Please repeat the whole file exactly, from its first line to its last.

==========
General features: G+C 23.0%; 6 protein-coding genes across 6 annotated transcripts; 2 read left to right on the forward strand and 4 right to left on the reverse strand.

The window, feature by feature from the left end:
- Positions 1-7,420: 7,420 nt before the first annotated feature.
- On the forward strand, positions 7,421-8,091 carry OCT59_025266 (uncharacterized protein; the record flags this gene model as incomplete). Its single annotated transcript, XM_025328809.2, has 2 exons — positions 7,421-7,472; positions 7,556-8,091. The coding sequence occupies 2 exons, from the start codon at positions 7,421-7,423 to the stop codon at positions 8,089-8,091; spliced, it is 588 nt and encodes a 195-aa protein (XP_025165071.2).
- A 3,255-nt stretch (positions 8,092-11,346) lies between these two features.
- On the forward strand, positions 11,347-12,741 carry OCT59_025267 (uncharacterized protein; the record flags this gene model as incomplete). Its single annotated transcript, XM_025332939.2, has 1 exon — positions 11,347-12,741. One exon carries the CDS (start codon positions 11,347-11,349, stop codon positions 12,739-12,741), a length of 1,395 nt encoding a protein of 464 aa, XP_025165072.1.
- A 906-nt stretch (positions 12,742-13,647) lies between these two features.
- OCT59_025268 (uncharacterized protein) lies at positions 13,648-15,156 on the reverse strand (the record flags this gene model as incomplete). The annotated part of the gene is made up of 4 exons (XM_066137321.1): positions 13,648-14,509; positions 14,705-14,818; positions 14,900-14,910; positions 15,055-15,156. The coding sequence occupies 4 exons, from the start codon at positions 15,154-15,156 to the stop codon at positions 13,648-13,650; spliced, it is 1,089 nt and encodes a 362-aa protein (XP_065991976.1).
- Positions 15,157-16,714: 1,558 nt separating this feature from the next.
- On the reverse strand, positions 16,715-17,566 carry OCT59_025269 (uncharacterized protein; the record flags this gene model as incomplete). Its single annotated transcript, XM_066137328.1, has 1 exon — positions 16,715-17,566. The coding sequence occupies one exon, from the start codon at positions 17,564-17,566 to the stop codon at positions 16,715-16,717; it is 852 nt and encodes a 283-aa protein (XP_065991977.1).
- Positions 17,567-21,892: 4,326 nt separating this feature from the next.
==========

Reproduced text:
General features: G+C 23.0%; 6 protein-coding genes across 6 annotated transcripts; 2 read left to right on the forward strand and 4 right to left on the reverse strand.

The window, feature by feature from the left end:
- Positions 1-7,420: 7,420 nt before the first annotated feature.
- On the forward strand, positions 7,421-8,091 carry OCT59_025266 (uncharacterized protein; the record flags this gene model as incomplete). Its single annotated transcript, XM_025328809.2, has 2 exons — positions 7,421-7,472; positions 7,556-8,091. The coding sequence occupies 2 exons, from the start codon at positions 7,421-7,423 to the stop codon at positions 8,089-8,091; spliced, it is 588 nt and encodes a 195-aa protein (XP_025165071.2).
- A 3,255-nt stretch (positions 8,092-11,346) lies between these two features.
- On the forward strand, positions 11,347-12,741 carry OCT59_025267 (uncharacterized protein; the record flags this gene model as incomplete). Its single annotated transcript, XM_025332939.2, has 1 exon — positions 11,347-12,741. One exon carries the CDS (start codon positions 11,347-11,349, stop codon positions 12,739-12,741), a length of 1,395 nt encoding a protein of 464 aa, XP_025165072.1.
- A 906-nt stretch (positions 12,742-13,647) lies between these two features.
- OCT59_025268 (uncharacterized protein) lies at positions 13,648-15,156 on the reverse strand (the record flags this gene model as incomplete). The annotated part of the gene is made up of 4 exons (XM_066137321.1): positions 13,648-14,509; positions 14,705-14,818; positions 14,900-14,910; positions 15,055-15,156. The coding sequence occupies 4 exons, from the start codon at positions 15,154-15,156 to the stop codon at positions 13,648-13,650; spliced, it is 1,089 nt and encodes a 362-aa protein (XP_065991976.1).
- Positions 15,157-16,714: 1,558 nt separating this feature from the next.
- On the reverse strand, positions 16,715-17,566 carry OCT59_025269 (uncharacterized protein; the record flags this gene model as incomplete). Its single annotated transcript, XM_066137328.1, has 1 exon — positions 16,715-17,566. The coding sequence occupies one exon, from the start codon at positions 17,564-17,566 to the stop codon at positions 16,715-16,717; it is 852 nt and encodes a 283-aa protein (XP_065991977.1).
- Positions 17,567-21,892: 4,326 nt separating this feature from the next.